Snacks/munchies/Quick Bites

Masala ni Puri

Masala ni Puri (spiced crackers) and chai pair so well that they seem like a match made in heaven. The crisp/kadak masala ni puri along with sev, mamra/puffed rice, Kakhra are always to be found in the Gujarati larder. You have all heard about Gujju love for carrying their thepla, Khakhra, chevdo along on their foreign sojourns  but, you wouldn’t have heard of the humble masala puri that we never miss to take along. It is our most loved and cherished travel buddy! The petit and flavorful cracker fits in our luggage with same ease as it does in many of our meals. Given its small size and a finger food avatar we love to take it on picnics and trips to be dunked in chai or enjoyed with a cup of milk any time of the day. One box it is always found in is the kids lunch box packed alongside a small container that carried pickle or chunda.  These days kids  lunch boxes have become very cumbersome for the parents as well as the kids but, when I was growing up no one bothered to see what we  had in our tiffins and did we finish the whole tiffin or not!! The attention given to kids meals  is a little too much these day. Today, no mother would dare to pack  just masala puri and pickle even it the child loved and enjoyed it more than roti-subzi!! But when we were kids we did that. And we ate so much of these puris that I remember my mother had to stop making it so that we would eat the regular khana and not just snack on puri and sukhdi!! I still remember the evening when my mother-in-law had declared that dinner that day was tea and masala ni puri!! We were newly engaged and I was surprised to know that puri can be had as dinner as well 😍 Our family loves to snack on it and I particularly like the way my mother-in-law makes it. Small, thick and ballooned discs and not the thin and very crispy ones with sharp edges.

A confession I need to make here is that I can’t roll puris ( I don’t know how to),  I can make Roti, Bhakhri but not puris 🙄 so I use a puri press my grand ma-inlaw had gifted to me some 21 years back❤️ she knew I can’t roll puris and that her grand son loved puris so to ensure  he continued enjoying it she gifted us with a puri – press when we were relocating to another city after our marriage!!

Coming back to the recipe here, I have included sooji/semolina in the dough just because my precious cooking lady did it that way, to ensure extra crispness. If you do not have it handy replace it with same amount of whole wheat flour. While frying the puris keep the flame gentle so that you do not burn them from outside. Be very careful because once it has turned pale brown  it becomes dark brown very soon. Do not skim on the oil to be added to the flour. Oil will ensure flaky puris. Don’t worry if you do not get them right the first time, it takes a little bit of practice to perfect it.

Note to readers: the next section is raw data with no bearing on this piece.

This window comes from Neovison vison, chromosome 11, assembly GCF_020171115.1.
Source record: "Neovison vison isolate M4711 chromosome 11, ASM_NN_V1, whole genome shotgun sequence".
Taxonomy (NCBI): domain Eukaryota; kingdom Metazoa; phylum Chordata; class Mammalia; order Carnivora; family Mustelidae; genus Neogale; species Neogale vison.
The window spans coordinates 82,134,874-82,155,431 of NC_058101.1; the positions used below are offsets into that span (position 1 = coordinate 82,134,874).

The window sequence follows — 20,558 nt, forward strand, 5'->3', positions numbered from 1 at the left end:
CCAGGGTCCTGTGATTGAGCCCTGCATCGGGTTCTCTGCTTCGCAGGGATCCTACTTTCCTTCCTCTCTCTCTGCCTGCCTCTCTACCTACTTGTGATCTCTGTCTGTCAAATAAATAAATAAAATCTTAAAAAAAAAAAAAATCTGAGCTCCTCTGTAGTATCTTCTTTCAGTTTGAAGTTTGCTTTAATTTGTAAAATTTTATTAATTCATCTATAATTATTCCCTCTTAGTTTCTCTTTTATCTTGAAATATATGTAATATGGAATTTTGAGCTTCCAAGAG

Always enjoy the Masala ni Puri with a cup of masala chai…..they are made for each other 💕

Masala ni Puri

Print Recipe
Serves: 4 Cooking Time: 1 hour


  • 1+1/2 cups whole wheat flour
  • 2 table spoons shooji/semolina
  • 2 teaspoons haldi/turmeric powder
  • 2 teaspoons mirchi powder/red chili powder (more or less as you like)
  • 3 tablespoons sesame seeds
  • 3-4 tablespoons oil for the dough, preferably groundnut oil
  • A pinch of ajwain/carom seeds
  • salt to taste (should be on the higher side)
  • 3/4 cups or less water
  • oil for deep frying



In a large mixing bowl or parat/flat plate add the flour, semolina (if using) spices, seeds, salt and oil. Mix the oil in the flour very well. The oil should coat the flour particles rally well.


Add 1/2 cup of water to begin kneading the dough. Try bringing all the flour together. Now if you need, add a tablespoon of water at a time. You might require around 4 tablespoons of water. The quantity of water will depend on the flour you use. So practice caution here.


Bring everything together, and knead a very tight dough.


Cover and allow the dough to rest for 15-20 minutes.


After the dough has rested for mentioned time, divide the dough in strawberry sized portions.


Roll and press each dough ball.


While you are rolling the balls, put enough oil in a wok/kadhai on medium to slow flame.


Using a rolling pin or puri/tortilla press roll each ball into a small cookie sized puri.


Keep stacking them on a side.


Once you have rolled enough puris, begin frying them.


Carefully, place 4-5 puris in oil and fry them on gentle heat until golden brown on both the sides.


Remove and drain on absorbent paper.


Repeat until you have finished rolling and frying all the puris.


Once it reached room temperature, you can store it in airtight container for a week.


The key to crisp and flaky puri is a tight dough. So be patient and do not get tempted to add more water to bring the dough together. Use some muscle power to bind the dough together.

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